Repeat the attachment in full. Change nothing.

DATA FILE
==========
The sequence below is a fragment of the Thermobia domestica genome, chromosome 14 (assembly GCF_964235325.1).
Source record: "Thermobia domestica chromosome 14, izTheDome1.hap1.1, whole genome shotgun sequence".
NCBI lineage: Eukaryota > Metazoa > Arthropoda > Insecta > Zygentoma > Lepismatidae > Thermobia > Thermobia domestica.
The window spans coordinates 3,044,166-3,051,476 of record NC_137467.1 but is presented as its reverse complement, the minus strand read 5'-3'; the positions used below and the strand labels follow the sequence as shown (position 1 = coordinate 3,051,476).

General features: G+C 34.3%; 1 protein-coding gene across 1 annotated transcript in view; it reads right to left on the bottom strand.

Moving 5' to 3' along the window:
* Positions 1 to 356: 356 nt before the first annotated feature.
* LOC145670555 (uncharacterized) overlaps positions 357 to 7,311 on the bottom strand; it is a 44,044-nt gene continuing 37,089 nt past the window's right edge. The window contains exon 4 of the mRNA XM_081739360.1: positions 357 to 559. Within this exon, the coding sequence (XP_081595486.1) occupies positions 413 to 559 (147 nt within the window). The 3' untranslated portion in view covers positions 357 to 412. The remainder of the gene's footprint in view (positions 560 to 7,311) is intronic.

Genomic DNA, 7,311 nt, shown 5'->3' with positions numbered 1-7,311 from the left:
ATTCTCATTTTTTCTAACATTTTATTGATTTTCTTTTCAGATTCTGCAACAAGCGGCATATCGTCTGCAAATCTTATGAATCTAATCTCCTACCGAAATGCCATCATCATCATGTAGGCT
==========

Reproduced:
The sequence below is a fragment of the Thermobia domestica genome, chromosome 14 (assembly GCF_964235325.1).
Source record: "Thermobia domestica chromosome 14, izTheDome1.hap1.1, whole genome shotgun sequence".
NCBI lineage: Eukaryota > Metazoa > Arthropoda > Insecta > Zygentoma > Lepismatidae > Thermobia > Thermobia domestica.
The window spans coordinates 3,044,166-3,051,476 of record NC_137467.1 but is presented as its reverse complement, the minus strand read 5'-3'; the positions used below and the strand labels follow the sequence as shown (position 1 = coordinate 3,051,476).

General features: G+C 34.3%; 1 protein-coding gene across 1 annotated transcript in view; it reads right to left on the bottom strand.

Moving 5' to 3' along the window:
* Positions 1 to 356: 356 nt before the first annotated feature.
* LOC145670555 (uncharacterized) overlaps positions 357 to 7,311 on the bottom strand; it is a 44,044-nt gene continuing 37,089 nt past the window's right edge. The window contains exon 4 of the mRNA XM_081739360.1: positions 357 to 559. Within this exon, the coding sequence (XP_081595486.1) occupies positions 413 to 559 (147 nt within the window). The 3' untranslated portion in view covers positions 357 to 412. The remainder of the gene's footprint in view (positions 560 to 7,311) is intronic.

Genomic DNA, 7,311 nt, shown 5'->3' with positions numbered 1-7,311 from the left:
ATTCTCATTTTTTCTAACATTTTATTGATTTTCTTTTCAGATTCTGCAACAAGCGGCATATCGTCTGCAAATCTTATGAATCTAATCTCCTACCGAAATGCCATCATCATCATGTAGGCT